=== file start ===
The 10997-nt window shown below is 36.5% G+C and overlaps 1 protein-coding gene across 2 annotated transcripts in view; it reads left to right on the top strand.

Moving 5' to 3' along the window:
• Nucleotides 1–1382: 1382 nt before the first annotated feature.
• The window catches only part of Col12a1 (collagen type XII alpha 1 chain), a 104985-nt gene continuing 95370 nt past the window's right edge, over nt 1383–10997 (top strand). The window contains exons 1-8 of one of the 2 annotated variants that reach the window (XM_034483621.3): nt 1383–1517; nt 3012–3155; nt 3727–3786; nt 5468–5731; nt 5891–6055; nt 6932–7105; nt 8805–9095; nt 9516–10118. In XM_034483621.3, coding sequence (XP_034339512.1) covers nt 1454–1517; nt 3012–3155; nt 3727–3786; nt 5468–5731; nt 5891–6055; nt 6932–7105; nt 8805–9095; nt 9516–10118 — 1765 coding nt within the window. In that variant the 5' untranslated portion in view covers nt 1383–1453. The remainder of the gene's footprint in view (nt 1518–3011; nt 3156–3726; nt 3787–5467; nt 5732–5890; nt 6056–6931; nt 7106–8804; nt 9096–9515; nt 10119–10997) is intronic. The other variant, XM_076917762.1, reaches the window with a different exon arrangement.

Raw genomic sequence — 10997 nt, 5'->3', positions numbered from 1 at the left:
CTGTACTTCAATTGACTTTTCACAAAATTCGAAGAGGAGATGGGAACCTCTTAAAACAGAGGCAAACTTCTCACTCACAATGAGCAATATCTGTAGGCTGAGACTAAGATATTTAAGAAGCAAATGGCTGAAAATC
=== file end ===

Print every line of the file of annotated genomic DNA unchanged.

The 10997-nt window shown below is 36.5% G+C and overlaps 1 protein-coding gene across 2 annotated transcripts in view; it reads left to right on the top strand.

Moving 5' to 3' along the window:
• Nucleotides 1–1382: 1382 nt before the first annotated feature.
• The window catches only part of Col12a1 (collagen type XII alpha 1 chain), a 104985-nt gene continuing 95370 nt past the window's right edge, over nt 1383–10997 (top strand). The window contains exons 1-8 of one of the 2 annotated variants that reach the window (XM_034483621.3): nt 1383–1517; nt 3012–3155; nt 3727–3786; nt 5468–5731; nt 5891–6055; nt 6932–7105; nt 8805–9095; nt 9516–10118. In XM_034483621.3, coding sequence (XP_034339512.1) covers nt 1454–1517; nt 3012–3155; nt 3727–3786; nt 5468–5731; nt 5891–6055; nt 6932–7105; nt 8805–9095; nt 9516–10118 — 1765 coding nt within the window. In that variant the 5' untranslated portion in view covers nt 1383–1453. The remainder of the gene's footprint in view (nt 1518–3011; nt 3156–3726; nt 3787–5467; nt 5732–5890; nt 6056–6931; nt 7106–8804; nt 9096–9515; nt 10119–10997) is intronic. The other variant, XM_076917762.1, reaches the window with a different exon arrangement.

Raw genomic sequence — 10997 nt, 5'->3', positions numbered from 1 at the left:
CTGTACTTCAATTGACTTTTCACAAAATTCGAAGAGGAGATGGGAACCTCTTAAAACAGAGGCAAACTTCTCACTCACAATGAGCAATATCTGTAGGCTGAGACTAAGATATTTAAGAAGCAAATGGCTGAAAATC